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U.S. Securities and Exchange Commission


Staff Observations From Review of Interactive Data Financial Statements (from October 6, 2009)

The staff in the Office of Interactive Disclosure has completed an initial evaluation of the eXtensible Business Reporting Language (XBRL) submissions under the Commission's new rules relating to interactive data for financial reporting. We have now received most of the Interactive Data Files from the initial phase-in group of filers and overall the filings indicate that filers devoted significant effort to consider their responsibilities under this program, comply with the new rules and provide high-quality submissions.

Based on a limited review, we have identified certain matters filers should consider as they prepare future submissions to further improve the quality of those submissions. In describing these matters, we have included specific examples for illustrative purposes only. These examples are not meant to represent a complete list of all such items we identified during our review nor necessarily reflect a violation of our rules.

The observations based on this initial review represent the views of the staff of the Office of Interactive Disclosure. They are not rules, regulations, or statements of the Securities and Exchange Commission. Further, the Commission has neither approved nor disapproved them.

Rendering

The format of financial statements and footnotes rendered on the Commission's interactive data viewer generally will be similar but not identical to the HTML/ASCII filing when filers adhere to the guidance in the rule release and EDGAR Filer Manual ("EFM"). Filers should be aware that there is no requirement that the rendered files appear identical to the HTML/ASCII filing (Compliance and Disclosure Interpretations for Release 33-9002, Question 130.08). In addition, filers should not deviate from the guidance in the rule release and EFM (e.g., change, delete, or summarize information in the Interactive Data File) solely in an attempt to correct rendering issues.

  • We have noted certain differences between the HTML/ASCII filing format and the Commission's viewer-rendered format that can be eliminated by filers. For example, line item captions appearing in the HTML/ASCII financial statements should be replicated in the Interactive Data File by changing the element label to match the corresponding line item (EFM 6.11.1). Also, major headings appearing in the HTML/ASCII financial statements, such as "Assets," "Revenues," or "Cash Flows from Operating Activities," can be reflected in the Interactive Data File by using abstract elements. Abstract elements also are used to present separately each footnote (EFM 6.7.12).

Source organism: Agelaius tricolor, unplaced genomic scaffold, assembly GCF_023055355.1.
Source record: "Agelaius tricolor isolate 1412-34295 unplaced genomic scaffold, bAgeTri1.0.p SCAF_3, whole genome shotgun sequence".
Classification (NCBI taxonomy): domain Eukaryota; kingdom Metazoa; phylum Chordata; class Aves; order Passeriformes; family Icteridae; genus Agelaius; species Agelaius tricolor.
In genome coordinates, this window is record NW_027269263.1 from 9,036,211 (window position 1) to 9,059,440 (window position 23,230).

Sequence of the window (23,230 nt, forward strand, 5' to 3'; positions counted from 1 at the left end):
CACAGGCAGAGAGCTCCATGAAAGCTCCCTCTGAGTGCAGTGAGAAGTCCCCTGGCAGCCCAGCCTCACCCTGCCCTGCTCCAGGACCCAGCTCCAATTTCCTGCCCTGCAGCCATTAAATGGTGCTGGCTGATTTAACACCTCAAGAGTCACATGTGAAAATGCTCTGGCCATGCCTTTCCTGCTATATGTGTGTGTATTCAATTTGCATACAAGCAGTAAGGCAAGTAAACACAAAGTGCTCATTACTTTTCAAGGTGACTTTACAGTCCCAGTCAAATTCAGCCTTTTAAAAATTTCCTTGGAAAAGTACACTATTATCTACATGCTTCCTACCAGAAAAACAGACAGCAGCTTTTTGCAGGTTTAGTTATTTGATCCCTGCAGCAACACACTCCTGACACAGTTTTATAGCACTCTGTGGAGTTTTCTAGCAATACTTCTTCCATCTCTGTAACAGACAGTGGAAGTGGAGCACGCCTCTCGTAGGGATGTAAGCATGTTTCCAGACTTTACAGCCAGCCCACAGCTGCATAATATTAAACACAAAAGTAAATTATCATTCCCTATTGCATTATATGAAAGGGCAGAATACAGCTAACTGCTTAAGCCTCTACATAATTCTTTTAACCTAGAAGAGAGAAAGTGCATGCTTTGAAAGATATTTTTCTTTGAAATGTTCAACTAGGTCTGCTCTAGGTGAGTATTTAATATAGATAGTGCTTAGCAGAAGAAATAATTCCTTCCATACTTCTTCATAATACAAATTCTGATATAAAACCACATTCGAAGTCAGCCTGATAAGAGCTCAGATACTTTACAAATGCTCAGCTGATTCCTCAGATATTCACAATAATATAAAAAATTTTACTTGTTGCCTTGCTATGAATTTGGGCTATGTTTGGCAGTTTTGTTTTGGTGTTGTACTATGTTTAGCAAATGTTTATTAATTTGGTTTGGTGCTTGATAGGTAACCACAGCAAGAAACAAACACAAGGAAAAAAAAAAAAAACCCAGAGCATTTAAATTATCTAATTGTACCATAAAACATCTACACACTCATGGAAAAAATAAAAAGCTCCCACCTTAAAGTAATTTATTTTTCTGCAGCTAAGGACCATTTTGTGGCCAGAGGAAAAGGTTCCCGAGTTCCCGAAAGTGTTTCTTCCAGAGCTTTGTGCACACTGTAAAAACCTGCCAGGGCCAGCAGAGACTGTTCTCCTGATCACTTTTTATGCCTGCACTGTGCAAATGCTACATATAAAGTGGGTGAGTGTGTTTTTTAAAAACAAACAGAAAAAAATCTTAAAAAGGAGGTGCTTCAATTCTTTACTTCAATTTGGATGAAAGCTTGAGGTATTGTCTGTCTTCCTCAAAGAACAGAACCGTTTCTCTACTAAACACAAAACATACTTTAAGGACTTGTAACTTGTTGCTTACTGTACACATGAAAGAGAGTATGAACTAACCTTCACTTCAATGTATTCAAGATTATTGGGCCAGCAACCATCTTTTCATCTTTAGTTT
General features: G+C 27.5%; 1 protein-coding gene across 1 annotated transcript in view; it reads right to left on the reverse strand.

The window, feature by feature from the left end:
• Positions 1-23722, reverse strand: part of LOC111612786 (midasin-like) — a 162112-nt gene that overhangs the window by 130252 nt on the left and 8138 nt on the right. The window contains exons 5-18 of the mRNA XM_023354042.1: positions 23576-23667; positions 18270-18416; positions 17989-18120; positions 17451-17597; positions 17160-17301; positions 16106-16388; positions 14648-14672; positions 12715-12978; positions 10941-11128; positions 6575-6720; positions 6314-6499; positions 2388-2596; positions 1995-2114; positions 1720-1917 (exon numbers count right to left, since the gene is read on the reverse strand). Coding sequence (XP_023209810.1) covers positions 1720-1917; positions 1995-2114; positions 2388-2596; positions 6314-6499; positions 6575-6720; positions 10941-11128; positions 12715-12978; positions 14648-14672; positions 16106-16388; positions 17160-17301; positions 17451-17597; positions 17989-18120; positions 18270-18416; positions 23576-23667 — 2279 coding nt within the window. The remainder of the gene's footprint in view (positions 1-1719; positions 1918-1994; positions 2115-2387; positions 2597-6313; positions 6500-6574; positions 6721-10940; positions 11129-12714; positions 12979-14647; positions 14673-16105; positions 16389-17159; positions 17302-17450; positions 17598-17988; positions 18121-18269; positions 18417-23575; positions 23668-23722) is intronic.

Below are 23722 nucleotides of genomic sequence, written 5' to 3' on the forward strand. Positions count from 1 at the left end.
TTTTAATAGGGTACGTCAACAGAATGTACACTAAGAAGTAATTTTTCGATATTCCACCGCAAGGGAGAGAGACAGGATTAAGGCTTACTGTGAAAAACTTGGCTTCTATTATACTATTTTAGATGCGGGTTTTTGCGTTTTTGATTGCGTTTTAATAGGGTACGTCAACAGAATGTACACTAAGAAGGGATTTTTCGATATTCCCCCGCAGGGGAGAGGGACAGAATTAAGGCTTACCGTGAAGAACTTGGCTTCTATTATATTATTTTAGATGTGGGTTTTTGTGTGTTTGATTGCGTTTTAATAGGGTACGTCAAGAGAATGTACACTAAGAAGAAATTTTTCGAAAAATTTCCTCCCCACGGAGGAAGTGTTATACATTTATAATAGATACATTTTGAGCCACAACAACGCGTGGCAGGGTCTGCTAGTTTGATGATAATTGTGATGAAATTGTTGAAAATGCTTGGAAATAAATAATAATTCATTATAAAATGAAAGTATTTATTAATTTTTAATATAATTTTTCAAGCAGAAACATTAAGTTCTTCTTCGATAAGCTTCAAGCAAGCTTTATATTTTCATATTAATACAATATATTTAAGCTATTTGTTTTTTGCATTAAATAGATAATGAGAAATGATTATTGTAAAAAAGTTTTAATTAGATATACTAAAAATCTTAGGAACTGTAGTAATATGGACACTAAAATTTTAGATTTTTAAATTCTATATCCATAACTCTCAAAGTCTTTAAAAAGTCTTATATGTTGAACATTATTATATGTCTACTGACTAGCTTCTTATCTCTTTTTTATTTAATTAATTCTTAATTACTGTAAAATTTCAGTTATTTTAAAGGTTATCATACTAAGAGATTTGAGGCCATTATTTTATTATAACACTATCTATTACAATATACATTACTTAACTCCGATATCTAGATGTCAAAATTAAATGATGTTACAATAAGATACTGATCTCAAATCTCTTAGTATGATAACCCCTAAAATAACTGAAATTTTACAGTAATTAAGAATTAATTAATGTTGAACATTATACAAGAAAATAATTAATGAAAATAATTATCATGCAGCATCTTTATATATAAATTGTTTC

• Alternatively, we have noted certain differences between the HTML/ASCII filing format and the Commission's viewer-rendered format that cannot be eliminated by filers, such as, underlining, indenting, bold/italic fonts, column headings such as "unaudited", and subheadings such as "Current Assets". Also, captions for totals and subtotals may differ, particularly when the HTML/ASCII filing includes totals and subtotals without a corresponding line item caption; in this regard, filers should recognize that in order to report a value on the face of the financial statements in the Interactive Data File, the element's label will always render. Finally, the formatting of the statement of shareholders' equity may differ in a number of ways, including how certain columns and subtotals are rendered. We expect to continue updating the Commission's viewer periodically to address these issues.

Element Selection

Filers should select elements after a thorough search of the standard taxonomy and careful consideration of elements' standard definitions, standard labels, and other attributes. Filers will benefit from using several taxonomy search strategies to identify the appropriate element and becoming thoroughly familiar with the general organization of the standard taxonomy. Filers should understand that elements related to any particular face financial statement, such as the cash flow statement, may be located within another face financial statement section, such as the income statement, or within one of the "Disclosures" sections of the standard taxonomy. Also, filers should be aware that inadvertently misspelling search terms or using search terms that differ from standard label names may produce unintended search results, and search results may include elements unique to specific industries which may not be appropriate for the filer.